In Bournemouth University Higher Education Corporation v Buckland EAT/0492/08, the EAT held that the well-established contractual test for determining whether or not constructive dismissal has occurred should not be embellished by the introduction of the range of reasonable responses test, a concept that is properly confined to the law of unfair dismissal. In doing so, it declined to follow the EAT decisions in Abbey National plc v Fairbrother and Claridge v Daler Rowney Ltd.
The Employment Appeal Tribunal has held that an employment tribunal should have considered whether or not an employer had breached the implied duty of trust and confidence by not informing an employee of a pension benefit to which she was entitled.
In Morrish v NTL Group Ltd  CSIH 56 CS, the Court of Session has held that a pay in lieu of notice clause could not be implied into a contract of employment.
This week's case of the week, provided by Addleshaw Goddard, covers discretionary bonuses.
In Abbey National plc v Fairbrother EAT/0084/06, the Employment Appeal Tribunal (EAT) has held that, in the context of a constructive dismissal claim, the question that should be asked is whether the employer's actions during the grievance procedure fell within the range of reasonable responses.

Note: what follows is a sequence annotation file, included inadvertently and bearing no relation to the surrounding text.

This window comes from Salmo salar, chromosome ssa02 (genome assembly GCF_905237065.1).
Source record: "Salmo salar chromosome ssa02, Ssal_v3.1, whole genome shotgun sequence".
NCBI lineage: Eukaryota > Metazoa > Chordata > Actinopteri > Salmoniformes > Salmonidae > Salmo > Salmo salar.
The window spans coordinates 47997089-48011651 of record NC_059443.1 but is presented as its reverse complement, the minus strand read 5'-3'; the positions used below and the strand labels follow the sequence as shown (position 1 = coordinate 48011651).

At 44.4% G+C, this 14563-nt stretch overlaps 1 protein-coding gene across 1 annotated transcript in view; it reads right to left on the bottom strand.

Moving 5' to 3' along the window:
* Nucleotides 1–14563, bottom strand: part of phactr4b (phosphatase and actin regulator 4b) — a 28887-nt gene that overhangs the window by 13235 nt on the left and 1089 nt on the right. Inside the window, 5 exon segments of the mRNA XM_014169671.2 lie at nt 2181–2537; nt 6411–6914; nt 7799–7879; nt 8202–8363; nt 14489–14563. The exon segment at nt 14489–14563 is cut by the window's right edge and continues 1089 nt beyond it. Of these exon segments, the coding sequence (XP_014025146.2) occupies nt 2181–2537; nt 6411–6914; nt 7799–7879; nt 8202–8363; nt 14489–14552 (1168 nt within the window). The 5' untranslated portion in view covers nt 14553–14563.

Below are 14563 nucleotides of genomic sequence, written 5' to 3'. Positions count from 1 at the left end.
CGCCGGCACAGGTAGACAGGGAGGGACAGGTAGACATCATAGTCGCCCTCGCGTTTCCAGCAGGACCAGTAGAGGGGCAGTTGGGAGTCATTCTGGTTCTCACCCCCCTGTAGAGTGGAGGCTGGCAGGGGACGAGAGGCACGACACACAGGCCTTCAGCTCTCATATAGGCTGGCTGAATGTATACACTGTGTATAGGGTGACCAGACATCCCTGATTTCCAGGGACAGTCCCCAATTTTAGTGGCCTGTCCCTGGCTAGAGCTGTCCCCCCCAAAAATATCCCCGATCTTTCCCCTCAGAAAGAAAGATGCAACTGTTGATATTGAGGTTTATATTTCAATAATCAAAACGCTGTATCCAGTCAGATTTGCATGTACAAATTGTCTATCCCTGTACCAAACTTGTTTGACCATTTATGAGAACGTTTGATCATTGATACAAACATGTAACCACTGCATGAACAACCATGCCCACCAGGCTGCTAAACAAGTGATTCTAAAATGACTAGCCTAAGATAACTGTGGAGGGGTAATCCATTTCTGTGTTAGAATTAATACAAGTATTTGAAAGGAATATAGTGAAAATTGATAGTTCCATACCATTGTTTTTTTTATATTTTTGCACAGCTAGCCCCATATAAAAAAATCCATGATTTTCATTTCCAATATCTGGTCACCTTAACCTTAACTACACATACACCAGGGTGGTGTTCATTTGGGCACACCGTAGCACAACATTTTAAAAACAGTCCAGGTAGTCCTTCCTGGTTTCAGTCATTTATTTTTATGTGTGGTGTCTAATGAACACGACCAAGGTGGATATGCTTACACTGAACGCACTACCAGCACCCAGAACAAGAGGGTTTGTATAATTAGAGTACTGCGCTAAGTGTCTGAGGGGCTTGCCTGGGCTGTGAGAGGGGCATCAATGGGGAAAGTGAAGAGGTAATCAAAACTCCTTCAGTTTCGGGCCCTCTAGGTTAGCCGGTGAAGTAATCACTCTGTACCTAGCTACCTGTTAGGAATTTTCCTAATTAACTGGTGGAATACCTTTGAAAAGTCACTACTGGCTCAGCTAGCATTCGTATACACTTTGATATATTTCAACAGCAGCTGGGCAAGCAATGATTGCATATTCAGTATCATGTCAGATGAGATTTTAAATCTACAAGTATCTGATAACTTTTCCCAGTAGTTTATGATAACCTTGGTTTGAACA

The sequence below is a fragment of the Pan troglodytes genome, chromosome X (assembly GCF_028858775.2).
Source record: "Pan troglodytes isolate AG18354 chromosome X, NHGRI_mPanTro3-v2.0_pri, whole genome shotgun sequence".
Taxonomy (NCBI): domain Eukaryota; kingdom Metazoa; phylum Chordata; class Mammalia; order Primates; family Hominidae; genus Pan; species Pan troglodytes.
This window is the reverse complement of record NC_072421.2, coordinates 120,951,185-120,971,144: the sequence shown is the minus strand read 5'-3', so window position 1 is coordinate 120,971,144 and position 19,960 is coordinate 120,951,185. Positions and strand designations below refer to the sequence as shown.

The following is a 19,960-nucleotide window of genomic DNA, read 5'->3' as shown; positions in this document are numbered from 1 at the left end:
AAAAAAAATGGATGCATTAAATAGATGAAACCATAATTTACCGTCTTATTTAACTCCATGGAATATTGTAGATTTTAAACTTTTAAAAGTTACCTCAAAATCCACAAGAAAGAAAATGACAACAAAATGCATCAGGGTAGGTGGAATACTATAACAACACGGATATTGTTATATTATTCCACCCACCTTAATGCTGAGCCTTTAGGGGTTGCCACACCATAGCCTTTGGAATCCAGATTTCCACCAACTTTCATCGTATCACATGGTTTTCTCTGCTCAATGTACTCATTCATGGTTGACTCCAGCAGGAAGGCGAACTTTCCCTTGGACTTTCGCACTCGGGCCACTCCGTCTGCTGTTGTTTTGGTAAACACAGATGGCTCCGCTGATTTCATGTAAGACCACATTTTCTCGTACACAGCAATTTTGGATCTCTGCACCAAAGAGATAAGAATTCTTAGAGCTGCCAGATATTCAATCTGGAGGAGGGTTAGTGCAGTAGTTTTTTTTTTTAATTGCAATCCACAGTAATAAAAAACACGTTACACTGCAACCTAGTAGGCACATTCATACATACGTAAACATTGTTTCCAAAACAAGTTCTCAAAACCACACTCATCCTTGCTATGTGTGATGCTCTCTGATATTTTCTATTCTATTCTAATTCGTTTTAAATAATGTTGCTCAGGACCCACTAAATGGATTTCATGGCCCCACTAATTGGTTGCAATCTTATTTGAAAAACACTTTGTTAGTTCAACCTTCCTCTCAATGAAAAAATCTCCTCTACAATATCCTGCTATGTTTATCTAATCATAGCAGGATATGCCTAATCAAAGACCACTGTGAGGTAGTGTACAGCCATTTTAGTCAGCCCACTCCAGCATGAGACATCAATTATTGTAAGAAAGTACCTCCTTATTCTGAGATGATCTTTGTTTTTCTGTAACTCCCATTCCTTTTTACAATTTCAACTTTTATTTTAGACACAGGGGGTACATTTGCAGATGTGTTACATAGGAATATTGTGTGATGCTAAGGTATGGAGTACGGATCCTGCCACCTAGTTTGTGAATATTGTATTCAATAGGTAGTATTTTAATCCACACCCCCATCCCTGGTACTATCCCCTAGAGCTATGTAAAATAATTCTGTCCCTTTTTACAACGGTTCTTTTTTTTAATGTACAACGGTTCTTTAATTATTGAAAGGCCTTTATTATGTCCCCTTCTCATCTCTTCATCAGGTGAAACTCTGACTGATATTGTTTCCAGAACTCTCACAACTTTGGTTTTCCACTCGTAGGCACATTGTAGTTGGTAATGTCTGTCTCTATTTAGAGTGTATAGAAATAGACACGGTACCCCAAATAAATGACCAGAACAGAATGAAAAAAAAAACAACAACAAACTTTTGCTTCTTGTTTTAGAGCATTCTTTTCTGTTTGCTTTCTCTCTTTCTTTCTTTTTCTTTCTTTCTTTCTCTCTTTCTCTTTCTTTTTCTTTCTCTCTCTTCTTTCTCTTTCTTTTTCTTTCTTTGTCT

In Commerzbank AG v Keen  IRLR 132 CA, the Court of Appeal has held that, in order to show that an employer has breached a discretionary bonus term, the employee must demonstrate that the employer exercised its discretion irrationally or perversely.
In Tarbert (Loch Fyne) Harbour Authority v Currie, the EAT holds that the employment tribunal had erred in finding that the employee had a retirement age of 70 simply because this was the age at which his predecessor had retired. No express oral term had been created through mention at the employee's job interview of his predecessor's retirement age.
In Sime v Imperial College London EAT/0875/04, the Employment Appeal Tribunal (EAT) considered the principle that, if a breach of an implied term is established, such a breach will necessarily be repudiatory.
In Cook v Diageo, the EAT holds that the wording of the employees' contracts and a collective agreement, given its ordinary meaning, did not require statutory or occasional holidays to be fixed only by reference to local public holidays set by local authorities or chambers of commerce.
An employer was in repudiatory breach of the implied trust and confidence term when its senior executives pressurised two City brokers to accept a variation to their contractual terms, which would have resulted in them being paid on a commission-only basis and losing valuable rights to fixed annual remuneration plus bonuses, the High Court holds in Cantor Fitzgerald International v Bird and others.
HR and legal information and guidance relating to implied contractual terms.